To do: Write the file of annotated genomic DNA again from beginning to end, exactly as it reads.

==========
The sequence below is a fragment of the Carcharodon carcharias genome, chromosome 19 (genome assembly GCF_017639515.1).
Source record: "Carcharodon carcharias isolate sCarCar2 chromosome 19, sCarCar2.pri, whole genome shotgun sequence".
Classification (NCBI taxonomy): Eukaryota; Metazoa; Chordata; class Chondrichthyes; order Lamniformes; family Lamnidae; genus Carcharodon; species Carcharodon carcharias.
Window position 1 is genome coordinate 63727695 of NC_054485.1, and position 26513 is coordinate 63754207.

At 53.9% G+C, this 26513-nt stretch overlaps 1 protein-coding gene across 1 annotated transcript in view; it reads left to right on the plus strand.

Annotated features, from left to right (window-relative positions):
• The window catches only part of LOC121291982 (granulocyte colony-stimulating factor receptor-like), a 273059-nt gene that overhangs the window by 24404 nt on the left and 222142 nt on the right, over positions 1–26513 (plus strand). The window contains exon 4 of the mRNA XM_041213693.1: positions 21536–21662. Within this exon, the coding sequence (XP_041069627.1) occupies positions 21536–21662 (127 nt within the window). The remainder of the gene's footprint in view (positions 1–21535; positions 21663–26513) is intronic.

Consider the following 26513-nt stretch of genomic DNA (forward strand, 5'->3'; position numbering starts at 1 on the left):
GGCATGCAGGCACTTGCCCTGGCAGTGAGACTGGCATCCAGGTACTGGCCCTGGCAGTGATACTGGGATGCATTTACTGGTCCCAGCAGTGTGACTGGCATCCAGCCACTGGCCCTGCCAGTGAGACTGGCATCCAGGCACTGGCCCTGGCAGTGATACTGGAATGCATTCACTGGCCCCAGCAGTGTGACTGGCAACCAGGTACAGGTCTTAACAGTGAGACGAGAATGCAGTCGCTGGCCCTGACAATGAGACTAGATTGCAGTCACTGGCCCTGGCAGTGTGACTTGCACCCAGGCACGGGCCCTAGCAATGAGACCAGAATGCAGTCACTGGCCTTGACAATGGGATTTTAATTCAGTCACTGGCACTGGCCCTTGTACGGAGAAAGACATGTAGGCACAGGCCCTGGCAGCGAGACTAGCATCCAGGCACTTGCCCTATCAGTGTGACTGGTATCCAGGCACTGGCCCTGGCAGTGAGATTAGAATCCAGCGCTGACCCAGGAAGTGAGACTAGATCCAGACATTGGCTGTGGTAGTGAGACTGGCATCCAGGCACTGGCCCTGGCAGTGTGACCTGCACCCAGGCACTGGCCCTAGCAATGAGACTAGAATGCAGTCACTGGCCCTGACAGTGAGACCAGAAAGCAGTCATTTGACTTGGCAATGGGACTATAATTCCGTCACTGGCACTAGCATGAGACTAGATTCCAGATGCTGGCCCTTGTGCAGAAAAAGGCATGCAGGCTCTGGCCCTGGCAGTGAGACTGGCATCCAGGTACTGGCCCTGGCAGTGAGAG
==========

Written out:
The sequence below is a fragment of the Carcharodon carcharias genome, chromosome 19 (genome assembly GCF_017639515.1).
Source record: "Carcharodon carcharias isolate sCarCar2 chromosome 19, sCarCar2.pri, whole genome shotgun sequence".
Classification (NCBI taxonomy): Eukaryota; Metazoa; Chordata; class Chondrichthyes; order Lamniformes; family Lamnidae; genus Carcharodon; species Carcharodon carcharias.
Window position 1 is genome coordinate 63727695 of NC_054485.1, and position 26513 is coordinate 63754207.

At 53.9% G+C, this 26513-nt stretch overlaps 1 protein-coding gene across 1 annotated transcript in view; it reads left to right on the plus strand.

Annotated features, from left to right (window-relative positions):
• The window catches only part of LOC121291982 (granulocyte colony-stimulating factor receptor-like), a 273059-nt gene that overhangs the window by 24404 nt on the left and 222142 nt on the right, over positions 1–26513 (plus strand). The window contains exon 4 of the mRNA XM_041213693.1: positions 21536–21662. Within this exon, the coding sequence (XP_041069627.1) occupies positions 21536–21662 (127 nt within the window). The remainder of the gene's footprint in view (positions 1–21535; positions 21663–26513) is intronic.

Consider the following 26513-nt stretch of genomic DNA (forward strand, 5'->3'; position numbering starts at 1 on the left):
GGCATGCAGGCACTTGCCCTGGCAGTGAGACTGGCATCCAGGTACTGGCCCTGGCAGTGATACTGGGATGCATTTACTGGTCCCAGCAGTGTGACTGGCATCCAGCCACTGGCCCTGCCAGTGAGACTGGCATCCAGGCACTGGCCCTGGCAGTGATACTGGAATGCATTCACTGGCCCCAGCAGTGTGACTGGCAACCAGGTACAGGTCTTAACAGTGAGACGAGAATGCAGTCGCTGGCCCTGACAATGAGACTAGATTGCAGTCACTGGCCCTGGCAGTGTGACTTGCACCCAGGCACGGGCCCTAGCAATGAGACCAGAATGCAGTCACTGGCCTTGACAATGGGATTTTAATTCAGTCACTGGCACTGGCCCTTGTACGGAGAAAGACATGTAGGCACAGGCCCTGGCAGCGAGACTAGCATCCAGGCACTTGCCCTATCAGTGTGACTGGTATCCAGGCACTGGCCCTGGCAGTGAGATTAGAATCCAGCGCTGACCCAGGAAGTGAGACTAGATCCAGACATTGGCTGTGGTAGTGAGACTGGCATCCAGGCACTGGCCCTGGCAGTGTGACCTGCACCCAGGCACTGGCCCTAGCAATGAGACTAGAATGCAGTCACTGGCCCTGACAGTGAGACCAGAAAGCAGTCATTTGACTTGGCAATGGGACTATAATTCCGTCACTGGCACTAGCATGAGACTAGATTCCAGATGCTGGCCCTTGTGCAGAAAAAGGCATGCAGGCTCTGGCCCTGGCAGTGAGACTGGCATCCAGGTACTGGCCCTGGCAGTGAGAG